The full impact of the fires are yet to be tabulated, but most of the houses can be rebuilt, furniture replaced, as with all the vehicles. Living in a digital age, many photos will be stored in the cloud, but albums will be lost forever, as will other family heirlooms and classic cars. Those that lost animals are really hurting.
I didn’t think much about the number of houses or out building, but when I heard that seven people had lost their lives, I was wondering if they were the ones that stayed and tried to save their homes? Then someone told me that I knew one of the families, my heart skipped a beat.
I met Leo McDermott when our kids were in Little League, over 30 years ago. We were about the same age, like riding Harleys and cold beer. When we ran into each other we would sit and have a drink and talk about family, life and politics. He didn’t like to be told what to do and tried to avoid any contact with any government agency. I think he was pretty successful with staying out of sight and enjoyed his life in the hills above Lake Berryessa. Over the 40 years that he lived on the property, he had built a place were he could live, work as a machinist, enjoy his hobbies and admire his car collection.
The last time I saw him was at one of our street fairs last year, and he was with his long time partner, Mary Hintemeyer. Leo was in a wheelchair and told me that he had a disease that was causing his muscles to fail. When I expressed my sorrow, he just chuckled and said that he was still enjoying life, and you have to play with the cards you’re dealt.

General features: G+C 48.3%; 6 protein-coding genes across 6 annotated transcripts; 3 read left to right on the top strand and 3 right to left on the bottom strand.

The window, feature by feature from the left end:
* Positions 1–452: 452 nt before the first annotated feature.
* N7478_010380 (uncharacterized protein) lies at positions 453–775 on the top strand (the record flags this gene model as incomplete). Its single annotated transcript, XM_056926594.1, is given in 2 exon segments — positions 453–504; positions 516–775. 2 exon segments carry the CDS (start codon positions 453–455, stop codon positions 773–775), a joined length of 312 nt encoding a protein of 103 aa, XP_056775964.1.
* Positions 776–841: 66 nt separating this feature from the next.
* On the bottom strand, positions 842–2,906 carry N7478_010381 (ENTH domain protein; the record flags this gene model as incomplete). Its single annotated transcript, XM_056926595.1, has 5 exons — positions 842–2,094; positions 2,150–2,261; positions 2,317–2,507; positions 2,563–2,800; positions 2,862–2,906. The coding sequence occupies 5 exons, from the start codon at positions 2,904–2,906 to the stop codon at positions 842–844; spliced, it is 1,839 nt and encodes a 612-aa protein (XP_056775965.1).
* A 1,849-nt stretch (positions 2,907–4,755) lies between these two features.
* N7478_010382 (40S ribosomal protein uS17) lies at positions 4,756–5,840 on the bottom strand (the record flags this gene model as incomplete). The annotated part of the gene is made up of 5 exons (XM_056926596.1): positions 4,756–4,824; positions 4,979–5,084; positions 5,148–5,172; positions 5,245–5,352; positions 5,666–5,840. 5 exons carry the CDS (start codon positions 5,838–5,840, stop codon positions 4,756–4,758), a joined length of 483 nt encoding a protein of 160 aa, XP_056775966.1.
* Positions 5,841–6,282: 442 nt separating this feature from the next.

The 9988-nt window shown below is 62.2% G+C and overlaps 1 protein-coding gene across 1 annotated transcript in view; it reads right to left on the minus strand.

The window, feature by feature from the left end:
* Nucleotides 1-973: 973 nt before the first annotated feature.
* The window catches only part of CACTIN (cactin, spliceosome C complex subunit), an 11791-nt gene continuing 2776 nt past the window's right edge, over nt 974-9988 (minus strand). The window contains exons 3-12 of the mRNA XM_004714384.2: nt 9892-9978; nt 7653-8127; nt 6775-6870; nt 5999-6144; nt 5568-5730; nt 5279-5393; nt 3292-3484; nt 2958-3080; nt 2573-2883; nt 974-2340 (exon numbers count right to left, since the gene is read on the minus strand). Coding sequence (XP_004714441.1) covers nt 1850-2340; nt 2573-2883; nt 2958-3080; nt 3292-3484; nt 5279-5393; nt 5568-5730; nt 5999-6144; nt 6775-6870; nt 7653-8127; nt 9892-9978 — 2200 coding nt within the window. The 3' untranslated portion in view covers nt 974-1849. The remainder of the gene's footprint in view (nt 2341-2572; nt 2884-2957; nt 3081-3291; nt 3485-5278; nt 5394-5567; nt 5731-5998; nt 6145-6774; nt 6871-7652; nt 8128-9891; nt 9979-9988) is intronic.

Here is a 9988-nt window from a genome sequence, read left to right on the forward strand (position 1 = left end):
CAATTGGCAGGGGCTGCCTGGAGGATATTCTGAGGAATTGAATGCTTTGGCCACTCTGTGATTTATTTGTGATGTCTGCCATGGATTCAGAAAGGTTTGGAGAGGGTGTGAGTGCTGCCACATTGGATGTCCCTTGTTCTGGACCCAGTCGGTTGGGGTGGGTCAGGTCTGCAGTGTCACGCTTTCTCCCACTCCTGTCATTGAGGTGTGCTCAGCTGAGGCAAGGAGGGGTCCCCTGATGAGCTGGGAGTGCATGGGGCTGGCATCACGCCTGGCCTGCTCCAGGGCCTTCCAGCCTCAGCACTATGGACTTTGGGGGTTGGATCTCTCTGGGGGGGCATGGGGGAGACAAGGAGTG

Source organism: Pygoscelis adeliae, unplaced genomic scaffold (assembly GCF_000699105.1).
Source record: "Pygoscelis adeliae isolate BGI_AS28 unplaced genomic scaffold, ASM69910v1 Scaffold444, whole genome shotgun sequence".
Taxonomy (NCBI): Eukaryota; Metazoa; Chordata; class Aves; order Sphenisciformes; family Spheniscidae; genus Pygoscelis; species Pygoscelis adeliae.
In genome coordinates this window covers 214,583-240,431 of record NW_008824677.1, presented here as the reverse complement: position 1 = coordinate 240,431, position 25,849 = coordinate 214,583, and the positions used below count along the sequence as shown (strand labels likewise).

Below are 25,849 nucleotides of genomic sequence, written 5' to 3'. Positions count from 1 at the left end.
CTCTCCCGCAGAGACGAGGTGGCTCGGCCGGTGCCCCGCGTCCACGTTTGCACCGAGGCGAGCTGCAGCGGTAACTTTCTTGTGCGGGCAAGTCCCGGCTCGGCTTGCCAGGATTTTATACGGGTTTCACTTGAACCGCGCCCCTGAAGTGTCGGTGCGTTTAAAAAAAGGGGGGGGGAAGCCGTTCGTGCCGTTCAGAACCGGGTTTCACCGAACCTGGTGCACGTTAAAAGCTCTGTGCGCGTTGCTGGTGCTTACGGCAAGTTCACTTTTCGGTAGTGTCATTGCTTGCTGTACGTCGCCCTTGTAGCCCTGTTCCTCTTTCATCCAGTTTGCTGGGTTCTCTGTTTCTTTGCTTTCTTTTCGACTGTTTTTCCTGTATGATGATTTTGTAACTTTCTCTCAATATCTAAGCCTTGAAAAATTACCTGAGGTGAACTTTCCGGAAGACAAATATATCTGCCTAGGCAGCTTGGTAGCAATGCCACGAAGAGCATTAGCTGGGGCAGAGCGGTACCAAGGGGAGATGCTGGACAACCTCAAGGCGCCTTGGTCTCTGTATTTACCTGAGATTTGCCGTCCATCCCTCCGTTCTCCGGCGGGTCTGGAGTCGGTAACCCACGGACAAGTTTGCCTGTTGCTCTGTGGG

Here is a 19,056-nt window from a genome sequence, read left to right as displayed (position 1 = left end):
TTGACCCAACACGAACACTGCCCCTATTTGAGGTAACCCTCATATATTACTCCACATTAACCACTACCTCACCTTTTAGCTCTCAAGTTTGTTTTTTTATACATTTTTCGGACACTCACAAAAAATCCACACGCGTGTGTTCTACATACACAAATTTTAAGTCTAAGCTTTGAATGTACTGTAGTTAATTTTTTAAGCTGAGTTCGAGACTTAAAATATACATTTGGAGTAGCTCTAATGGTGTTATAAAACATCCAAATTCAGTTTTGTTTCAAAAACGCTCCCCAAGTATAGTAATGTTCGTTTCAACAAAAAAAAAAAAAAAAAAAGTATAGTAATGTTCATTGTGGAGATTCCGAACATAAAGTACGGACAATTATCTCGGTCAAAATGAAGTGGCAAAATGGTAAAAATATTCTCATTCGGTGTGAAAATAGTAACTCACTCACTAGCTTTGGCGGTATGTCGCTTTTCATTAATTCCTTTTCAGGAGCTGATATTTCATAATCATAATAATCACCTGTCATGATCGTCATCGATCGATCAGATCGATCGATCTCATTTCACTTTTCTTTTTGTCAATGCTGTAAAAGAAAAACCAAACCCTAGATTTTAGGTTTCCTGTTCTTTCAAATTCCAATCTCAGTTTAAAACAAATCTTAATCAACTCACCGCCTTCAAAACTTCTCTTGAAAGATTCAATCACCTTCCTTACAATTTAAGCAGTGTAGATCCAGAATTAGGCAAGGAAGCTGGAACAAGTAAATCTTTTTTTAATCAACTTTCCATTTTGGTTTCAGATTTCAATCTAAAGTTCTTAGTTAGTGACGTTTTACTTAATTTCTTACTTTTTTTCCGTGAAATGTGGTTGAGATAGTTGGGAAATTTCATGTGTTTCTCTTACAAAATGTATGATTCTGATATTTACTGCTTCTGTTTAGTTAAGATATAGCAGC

When I asked about his son Tom, Mary spoke up with a smile and told me that the two of them had smoothed out their differences and were getting along for the first time in years. Leo said he wasted too much time fighting with his son and had come to accept him for who he was. I’m sure Tom was thinking the same thing.
A friend sent me a link to a story in the Napa Valley Register about Leo and his family. Leo thought that he could survive a fire, or anything else that came his way. His water truck was still running when they found their bodies a week ago Tuesday. Leo was 71, Mary was 70 and Tom was 41.
There are stories about people who stayed and tried to save their homes and their neighbor’s, too. There are also stories about fire crews having to stop what they are doing to try and save those same people. Not all of the stories have happy endings.
I know of someone in a wheelchair that lives in Golden Bear Estates who decided to stay and not evacuate when told. Her husband told me that they could have left at a moments notice. I’m sure that’s what everyone thinks before the hills are on fire and fallen power poles block your escape.
I’m probably one of those that would want to stay until the last moment, but after this year’s fires and reading about Leo, I’m starting to pack a to-go bag, just in case I get that phone call or a knock on the door.
Stay safe, smart, and say a prayer to all of the victims of 2020.